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Six Steps to Implement an RPM Program Successfully 

By Cheryl Lejbolle

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Blog Home    Six Steps to Implement an RPM Program Successfully 
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As more people become aware of remote patient monitoring (RPM) devices and their benefits, the pressure for your practice to include them will only increase. Your practice can capitalize on this growing interest and insight by beginning to offer devices to help manage chronic conditions, like blood pressure cuffs and glucometers, sooner than later.

RPM encourages people to engage more deeply in their own health, which in turn keeps them in closer contact with you. Chronic care management requires consistent care that can provide insights for treatment and improve health outcomes. An RPM device in the home means more measures and fewer in-person appointments to measure vital signs.

RPM benefits

Health monitoring devices enable physicians to:

  • View patients’ data in real time
  • Gain more insights to achieve better outcomes
  • Obtain vital data without the need for an in-person visit
  • Support clinical decisions with data that flows directly into the EHR
  • Track chronic conditions more closely 

Visit Benefits of Health Monitoring: Extending Care Beyond the Walls of Your Practice to learn more.

This six-step plan offers a clear path for your providers and patients to get started. 

Step 1: Determine your goals

Before you capture your patient’s vital measurements in real time, establish your use cases, define your target patient population, and determine your goals.

Top use cases

This depends on the type of practice. Across the NextGen Healthcare client base, use cases include:

  • Hypertension
  • Diabetes
  • Multi-condition (Hypertension and Diabetes)

During this stage, take some time to plan the process of documenting clinical workflows. Start with how you are delivering care now and adjust it to how you want to deliver care beyond the walls of the clinic. Consider evidence-based guides, such as The 7-Step Self-Measured Blood Pressure (SMBP) Quick Guide from the American Medical Association (AMA). You may need to make a few adjustments as you roll out your program.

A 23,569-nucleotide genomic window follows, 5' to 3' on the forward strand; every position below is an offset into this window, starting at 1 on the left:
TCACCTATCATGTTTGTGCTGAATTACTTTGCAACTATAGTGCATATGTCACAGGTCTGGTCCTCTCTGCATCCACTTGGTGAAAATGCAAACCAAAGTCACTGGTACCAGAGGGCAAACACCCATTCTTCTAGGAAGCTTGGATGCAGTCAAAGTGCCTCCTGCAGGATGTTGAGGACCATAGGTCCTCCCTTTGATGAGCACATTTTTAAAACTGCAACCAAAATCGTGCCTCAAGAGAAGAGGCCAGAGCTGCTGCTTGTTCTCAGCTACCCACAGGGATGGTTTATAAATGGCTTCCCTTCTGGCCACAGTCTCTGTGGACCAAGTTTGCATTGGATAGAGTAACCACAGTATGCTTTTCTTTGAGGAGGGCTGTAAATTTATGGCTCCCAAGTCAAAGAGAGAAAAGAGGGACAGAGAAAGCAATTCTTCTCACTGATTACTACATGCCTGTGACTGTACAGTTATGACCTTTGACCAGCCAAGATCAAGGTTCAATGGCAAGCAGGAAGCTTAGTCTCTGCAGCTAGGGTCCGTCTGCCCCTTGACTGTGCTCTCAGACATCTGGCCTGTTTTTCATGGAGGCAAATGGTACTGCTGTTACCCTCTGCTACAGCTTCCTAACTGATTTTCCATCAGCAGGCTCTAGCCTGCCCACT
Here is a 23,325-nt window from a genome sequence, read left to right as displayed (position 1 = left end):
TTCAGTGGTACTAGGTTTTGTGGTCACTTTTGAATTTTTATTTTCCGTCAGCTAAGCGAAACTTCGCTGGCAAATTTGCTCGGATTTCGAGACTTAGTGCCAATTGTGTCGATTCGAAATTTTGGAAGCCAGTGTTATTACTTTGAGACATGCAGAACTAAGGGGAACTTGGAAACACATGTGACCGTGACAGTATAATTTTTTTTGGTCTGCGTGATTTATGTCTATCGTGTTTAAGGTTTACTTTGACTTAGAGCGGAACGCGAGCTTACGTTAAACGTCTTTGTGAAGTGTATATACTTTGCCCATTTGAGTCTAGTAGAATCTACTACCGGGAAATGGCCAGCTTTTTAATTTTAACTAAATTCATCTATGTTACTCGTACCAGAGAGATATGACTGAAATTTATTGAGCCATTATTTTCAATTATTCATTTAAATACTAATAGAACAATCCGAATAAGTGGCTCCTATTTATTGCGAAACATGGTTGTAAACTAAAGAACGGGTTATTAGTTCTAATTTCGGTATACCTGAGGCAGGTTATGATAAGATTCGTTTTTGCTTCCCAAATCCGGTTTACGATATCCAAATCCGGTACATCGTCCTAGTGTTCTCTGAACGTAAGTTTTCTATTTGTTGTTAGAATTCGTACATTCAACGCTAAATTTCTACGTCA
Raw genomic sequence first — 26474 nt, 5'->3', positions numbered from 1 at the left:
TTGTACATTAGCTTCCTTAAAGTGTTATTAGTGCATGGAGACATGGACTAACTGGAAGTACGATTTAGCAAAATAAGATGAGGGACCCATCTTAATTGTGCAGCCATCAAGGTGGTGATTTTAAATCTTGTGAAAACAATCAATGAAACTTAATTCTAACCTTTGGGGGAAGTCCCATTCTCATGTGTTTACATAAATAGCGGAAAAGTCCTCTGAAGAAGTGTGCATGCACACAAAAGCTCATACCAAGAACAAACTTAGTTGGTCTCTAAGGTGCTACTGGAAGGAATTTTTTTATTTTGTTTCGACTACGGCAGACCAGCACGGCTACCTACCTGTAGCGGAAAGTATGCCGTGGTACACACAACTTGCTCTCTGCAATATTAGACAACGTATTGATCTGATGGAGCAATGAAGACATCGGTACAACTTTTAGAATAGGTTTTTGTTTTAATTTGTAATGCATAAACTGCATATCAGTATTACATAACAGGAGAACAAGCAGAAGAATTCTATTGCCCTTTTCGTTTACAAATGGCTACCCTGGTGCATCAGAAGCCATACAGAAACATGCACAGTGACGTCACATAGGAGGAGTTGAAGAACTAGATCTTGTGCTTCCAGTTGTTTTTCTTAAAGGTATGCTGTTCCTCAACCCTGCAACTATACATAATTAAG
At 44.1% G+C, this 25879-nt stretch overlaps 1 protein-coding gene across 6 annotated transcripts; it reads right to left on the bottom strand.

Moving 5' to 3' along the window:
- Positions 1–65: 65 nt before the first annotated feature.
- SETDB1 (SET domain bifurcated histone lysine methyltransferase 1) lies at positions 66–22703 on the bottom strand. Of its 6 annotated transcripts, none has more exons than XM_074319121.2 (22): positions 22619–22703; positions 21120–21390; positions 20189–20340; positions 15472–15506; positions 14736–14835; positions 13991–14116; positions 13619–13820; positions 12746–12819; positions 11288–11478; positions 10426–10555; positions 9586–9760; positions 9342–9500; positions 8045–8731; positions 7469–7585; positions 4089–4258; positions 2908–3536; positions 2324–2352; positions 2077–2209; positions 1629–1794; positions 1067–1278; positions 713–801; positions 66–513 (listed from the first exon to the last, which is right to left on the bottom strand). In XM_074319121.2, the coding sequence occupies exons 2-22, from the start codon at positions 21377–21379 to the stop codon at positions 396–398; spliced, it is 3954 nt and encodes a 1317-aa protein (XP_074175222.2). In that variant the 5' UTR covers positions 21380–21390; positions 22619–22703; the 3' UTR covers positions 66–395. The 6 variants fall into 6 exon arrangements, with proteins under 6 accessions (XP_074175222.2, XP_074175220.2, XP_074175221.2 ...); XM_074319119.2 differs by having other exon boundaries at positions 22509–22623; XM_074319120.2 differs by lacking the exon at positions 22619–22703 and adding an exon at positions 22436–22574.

By establishing measurements for evaluation, you’ll improve the likelihood of reaching milestones that lead to successful clinical and financial outcomes.

Step 2: Integrate RPM into your virtual care and EHR

Once you have your goals and use cases identified, determine the technology you plan to use, create your device provisioning plan, and develop your communication strategy, including RPM consent language.

What are the steps to improve practice efficiency, provide patient and provider convenience, and integrate RPM data into the EHR? 

Practices should consider the capabilities of RPM technology to:

• View your remote patient monitoring display from your virtual visit platform—this makes it easy to review patient measures during a virtual visit

• Select and send relevant measures to the EHR to support treatment recommendations

• Send alerts when patient data is outside of a specified threshold or if the patient has missed readings

• Help people understand how to sync their device via Bluetooth with a mobile app so they can set it and forget it